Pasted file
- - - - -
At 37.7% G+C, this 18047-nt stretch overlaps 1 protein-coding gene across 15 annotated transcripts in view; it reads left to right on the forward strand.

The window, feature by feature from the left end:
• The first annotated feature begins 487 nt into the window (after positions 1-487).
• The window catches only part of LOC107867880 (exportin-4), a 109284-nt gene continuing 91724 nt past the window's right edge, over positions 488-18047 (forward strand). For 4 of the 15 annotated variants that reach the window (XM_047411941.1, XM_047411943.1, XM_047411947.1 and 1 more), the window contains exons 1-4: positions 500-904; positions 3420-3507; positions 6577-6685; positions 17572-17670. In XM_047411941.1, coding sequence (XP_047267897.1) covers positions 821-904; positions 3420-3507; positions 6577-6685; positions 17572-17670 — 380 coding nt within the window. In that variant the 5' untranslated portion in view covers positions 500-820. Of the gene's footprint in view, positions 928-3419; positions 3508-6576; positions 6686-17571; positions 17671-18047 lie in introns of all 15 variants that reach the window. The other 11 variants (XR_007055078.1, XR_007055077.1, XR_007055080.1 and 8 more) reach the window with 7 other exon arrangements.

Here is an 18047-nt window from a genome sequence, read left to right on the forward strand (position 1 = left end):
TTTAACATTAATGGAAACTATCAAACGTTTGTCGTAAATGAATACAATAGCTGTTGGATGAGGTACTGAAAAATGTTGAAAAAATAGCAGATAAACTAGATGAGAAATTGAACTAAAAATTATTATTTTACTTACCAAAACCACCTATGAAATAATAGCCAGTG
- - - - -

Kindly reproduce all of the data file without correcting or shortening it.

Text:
At 37.7% G+C, this 18047-nt stretch overlaps 1 protein-coding gene across 15 annotated transcripts in view; it reads left to right on the forward strand.

The window, feature by feature from the left end:
• The first annotated feature begins 487 nt into the window (after positions 1-487).
• The window catches only part of LOC107867880 (exportin-4), a 109284-nt gene continuing 91724 nt past the window's right edge, over positions 488-18047 (forward strand). For 4 of the 15 annotated variants that reach the window (XM_047411941.1, XM_047411943.1, XM_047411947.1 and 1 more), the window contains exons 1-4: positions 500-904; positions 3420-3507; positions 6577-6685; positions 17572-17670. In XM_047411941.1, coding sequence (XP_047267897.1) covers positions 821-904; positions 3420-3507; positions 6577-6685; positions 17572-17670 — 380 coding nt within the window. In that variant the 5' untranslated portion in view covers positions 500-820. Of the gene's footprint in view, positions 928-3419; positions 3508-6576; positions 6686-17571; positions 17671-18047 lie in introns of all 15 variants that reach the window. The other 11 variants (XR_007055078.1, XR_007055077.1, XR_007055080.1 and 8 more) reach the window with 7 other exon arrangements.

Here is an 18047-nt window from a genome sequence, read left to right on the forward strand (position 1 = left end):
TTTAACATTAATGGAAACTATCAAACGTTTGTCGTAAATGAATACAATAGCTGTTGGATGAGGTACTGAAAAATGTTGAAAAAATAGCAGATAAACTAGATGAGAAATTGAACTAAAAATTATTATTTTACTTACCAAAACCACCTATGAAATAATAGCCAGTG